Peanut Butter May Still Be the Death of Me

I woke up at 2:30 a.m. shaking, while Cosmo, my continuous glucose monitor (CGM) vibrated and beeped at me from the nightstand to my right. I pushed its button, acknowledging the warnings, and saw the screen light up with the number 45.

I didn’t need to check my blood sugar level with my glucometer. My heart was pounding, and the room was blurry. I thought of the orange juice in the fridge but decided to go for the Reese’s egg in the freezer. I knew from recent calculations that this chocolate-covered, peanut-butter filled egg contained 25 grams of carbohydrates (mostly sugar).

That should do it, I thought. Norm, my two-year-old tabby walked into my bedroom and sat on the floor in front of my bed with a quizzical look. The egg didn’t feel like enough even though I knew it was. I checked my insulin pump, which confirmed there was no active insulin in my system. My basal rate was set to decrease from .600 units to .400 at 3 a.m. to account for those middle-of-the-night lows.

I knew I would be okay, but I was still shaking, and my heart was pounding. My body felt weak and depleted, and I craved sugar – the sustenance necessary for instant energy. Earlier that day I had made the mistake of buying a few bags of Reese’s pieces eggs, now 50 percent off in the post-Easter haze. Continue reading

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Weightless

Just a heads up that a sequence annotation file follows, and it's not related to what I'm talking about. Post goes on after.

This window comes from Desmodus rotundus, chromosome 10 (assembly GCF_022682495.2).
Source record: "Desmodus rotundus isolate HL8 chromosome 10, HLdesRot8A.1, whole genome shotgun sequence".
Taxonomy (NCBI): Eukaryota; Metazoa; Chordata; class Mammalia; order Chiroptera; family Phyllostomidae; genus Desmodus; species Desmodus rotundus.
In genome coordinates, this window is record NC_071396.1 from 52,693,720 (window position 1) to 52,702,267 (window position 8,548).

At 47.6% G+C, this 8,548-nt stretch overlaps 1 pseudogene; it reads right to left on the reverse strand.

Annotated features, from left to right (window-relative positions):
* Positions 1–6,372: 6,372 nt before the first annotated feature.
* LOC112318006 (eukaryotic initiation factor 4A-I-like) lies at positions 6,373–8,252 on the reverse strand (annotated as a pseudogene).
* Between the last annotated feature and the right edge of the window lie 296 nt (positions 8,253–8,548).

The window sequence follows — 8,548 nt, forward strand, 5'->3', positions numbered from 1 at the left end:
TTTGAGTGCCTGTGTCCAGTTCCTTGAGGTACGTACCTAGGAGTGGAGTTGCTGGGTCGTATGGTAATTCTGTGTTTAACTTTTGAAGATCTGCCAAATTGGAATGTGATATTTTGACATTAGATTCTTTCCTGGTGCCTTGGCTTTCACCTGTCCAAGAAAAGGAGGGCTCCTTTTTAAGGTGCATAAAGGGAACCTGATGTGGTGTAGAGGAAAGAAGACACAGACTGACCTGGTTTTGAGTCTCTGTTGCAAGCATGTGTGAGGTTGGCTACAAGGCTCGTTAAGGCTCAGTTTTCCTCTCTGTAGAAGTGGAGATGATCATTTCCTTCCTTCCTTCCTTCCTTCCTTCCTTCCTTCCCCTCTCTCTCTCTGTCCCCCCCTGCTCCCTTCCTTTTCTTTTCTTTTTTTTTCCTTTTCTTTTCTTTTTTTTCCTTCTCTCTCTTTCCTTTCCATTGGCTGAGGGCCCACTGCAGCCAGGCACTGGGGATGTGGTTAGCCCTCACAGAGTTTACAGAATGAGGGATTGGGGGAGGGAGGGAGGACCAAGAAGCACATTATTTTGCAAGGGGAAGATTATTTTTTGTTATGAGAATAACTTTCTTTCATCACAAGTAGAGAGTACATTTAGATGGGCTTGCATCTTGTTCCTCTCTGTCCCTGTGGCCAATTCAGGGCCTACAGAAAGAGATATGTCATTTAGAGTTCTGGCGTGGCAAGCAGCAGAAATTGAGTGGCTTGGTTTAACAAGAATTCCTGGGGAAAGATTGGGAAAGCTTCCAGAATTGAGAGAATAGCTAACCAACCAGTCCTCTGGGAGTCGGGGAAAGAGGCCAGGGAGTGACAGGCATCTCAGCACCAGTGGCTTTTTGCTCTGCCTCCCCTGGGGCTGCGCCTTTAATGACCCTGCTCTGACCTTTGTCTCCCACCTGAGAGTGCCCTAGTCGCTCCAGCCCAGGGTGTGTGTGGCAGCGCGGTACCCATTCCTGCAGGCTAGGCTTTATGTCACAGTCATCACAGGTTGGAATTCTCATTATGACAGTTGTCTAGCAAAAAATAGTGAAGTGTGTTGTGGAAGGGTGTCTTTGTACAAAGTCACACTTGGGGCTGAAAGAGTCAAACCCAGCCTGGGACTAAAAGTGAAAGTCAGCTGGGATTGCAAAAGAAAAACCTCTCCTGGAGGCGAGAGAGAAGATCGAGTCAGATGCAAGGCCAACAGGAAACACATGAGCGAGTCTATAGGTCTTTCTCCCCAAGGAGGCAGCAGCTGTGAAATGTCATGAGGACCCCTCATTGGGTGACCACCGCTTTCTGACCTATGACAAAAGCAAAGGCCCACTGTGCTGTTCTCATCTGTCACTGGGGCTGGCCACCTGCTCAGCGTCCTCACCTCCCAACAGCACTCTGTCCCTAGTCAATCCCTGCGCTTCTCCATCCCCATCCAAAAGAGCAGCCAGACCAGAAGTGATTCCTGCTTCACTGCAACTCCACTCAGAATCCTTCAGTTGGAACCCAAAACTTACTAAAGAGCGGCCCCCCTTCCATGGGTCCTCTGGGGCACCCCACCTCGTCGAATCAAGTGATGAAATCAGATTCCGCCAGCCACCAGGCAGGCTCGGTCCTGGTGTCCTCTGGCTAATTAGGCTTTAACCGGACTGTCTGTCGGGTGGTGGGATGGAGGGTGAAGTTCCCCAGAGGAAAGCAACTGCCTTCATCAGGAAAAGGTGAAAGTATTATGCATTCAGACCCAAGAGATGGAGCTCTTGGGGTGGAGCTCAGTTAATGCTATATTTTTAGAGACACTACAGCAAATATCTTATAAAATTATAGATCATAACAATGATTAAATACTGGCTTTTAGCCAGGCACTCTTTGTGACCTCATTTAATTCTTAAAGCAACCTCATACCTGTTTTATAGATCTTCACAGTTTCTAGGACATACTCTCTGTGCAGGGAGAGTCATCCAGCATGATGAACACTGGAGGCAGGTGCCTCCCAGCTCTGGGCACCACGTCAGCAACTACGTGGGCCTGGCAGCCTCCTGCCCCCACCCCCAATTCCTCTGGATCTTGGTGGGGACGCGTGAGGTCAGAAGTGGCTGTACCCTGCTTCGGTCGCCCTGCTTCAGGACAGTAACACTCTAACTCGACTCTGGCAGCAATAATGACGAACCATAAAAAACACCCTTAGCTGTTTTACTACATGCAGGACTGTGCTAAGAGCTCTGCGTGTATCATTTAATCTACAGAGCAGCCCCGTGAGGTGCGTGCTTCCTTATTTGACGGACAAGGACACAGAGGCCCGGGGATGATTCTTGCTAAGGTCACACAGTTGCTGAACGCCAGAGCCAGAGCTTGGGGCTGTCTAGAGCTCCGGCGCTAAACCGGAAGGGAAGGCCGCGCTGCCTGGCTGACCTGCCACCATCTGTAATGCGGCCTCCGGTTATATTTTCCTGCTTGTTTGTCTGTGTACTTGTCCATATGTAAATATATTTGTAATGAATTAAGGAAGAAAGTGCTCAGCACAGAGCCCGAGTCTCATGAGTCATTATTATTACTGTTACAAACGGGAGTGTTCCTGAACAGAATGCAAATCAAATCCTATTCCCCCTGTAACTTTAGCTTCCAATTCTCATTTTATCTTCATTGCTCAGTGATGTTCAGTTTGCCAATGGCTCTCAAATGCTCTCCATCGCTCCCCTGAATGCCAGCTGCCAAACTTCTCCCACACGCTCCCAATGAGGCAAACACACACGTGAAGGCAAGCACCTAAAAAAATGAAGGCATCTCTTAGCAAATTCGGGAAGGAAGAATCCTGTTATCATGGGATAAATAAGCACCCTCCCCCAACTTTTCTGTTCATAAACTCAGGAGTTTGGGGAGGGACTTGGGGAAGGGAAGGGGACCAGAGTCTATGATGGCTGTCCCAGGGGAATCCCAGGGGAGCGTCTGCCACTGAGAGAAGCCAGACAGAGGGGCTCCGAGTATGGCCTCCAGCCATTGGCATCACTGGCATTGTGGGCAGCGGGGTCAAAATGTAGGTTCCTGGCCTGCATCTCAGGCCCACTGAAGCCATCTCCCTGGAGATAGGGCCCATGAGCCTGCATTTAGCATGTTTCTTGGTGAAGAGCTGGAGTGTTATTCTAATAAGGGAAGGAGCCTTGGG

Sometimes it can be one look in the mirror. Sometimes it can be the tightening feeling of a pencil skirt. Sometimes it can be that bloated feeling right before the monthly cycle. Sometimes it can be the fact that one hasn’t been on a date in six months. Sometimes it can be the wintry mix outside and the mood it brings.

But whatever it is, it’s not good. It leads to a feeling of failure, of powerlessness over the fate of one’s body. All of those negative, self-critical thoughts come flooding back, and no matter how bright the sun peaks through the blackout curtains, the darkness overwhelms the room.

People asked how it is I lost weight in the past year. My response was always “I don’t know.” A five-hour daily commute. A failed relationship. Depression. Disease. I tried to believe it’s because I finally had a good body image. I listened to my diabetes, and I stayed active (this mostly constituted walking a mile to and from the train every day). Continue reading

Diabulimia: A Personal Struggle With Body Image and Diabetes

Strawberry-Cream-PieAccording to the American Diabetes Association, diabetic women are nearly three times more likely to develop an eating disorder than non-diabetic women.

Diabulimia is one of the more prevalent eating disorders among Type 1 diabetic women, that is reducing the amount of insulin one takes to lose weight. Scary, right? It certainly is.

Because not only do eating disorders lead to their own series of problems (slow heart rate, low blood pressure, brittle bones, hair loss, severe dehydration, etc.), but when a Type 1 diabetic does not take the insulin he or she needs, this just adds to the complications which may lead to diabetic ketoacidosis, stroke, and even death.

Unfortunately, I was one of those Type 1 women, and still am, to a certain extent because I believe one never completely finishes the battle with body image. But my story started before I was diagnosed with Type 1 diabetes in 2009. It started at 13 when I noticed I no longer fit into my clothes and asked the one irrevocable question: Am I fat? Continue reading

Show Me Your Pump

I’ve been a Type 1 diabetic for five years and an insulin pump wearer for two, but I still struggle with putting “Gizmo” out there. Recently, Sierra Sandison’s #showmeyourpump campaign has been trending on Twitter and among diabetes communities. I have to admit I am in awe. For one, I don’t usually wear my insulin pump with my bathing suit because it’s not waterproof, and two, I don’t want the stares and questions.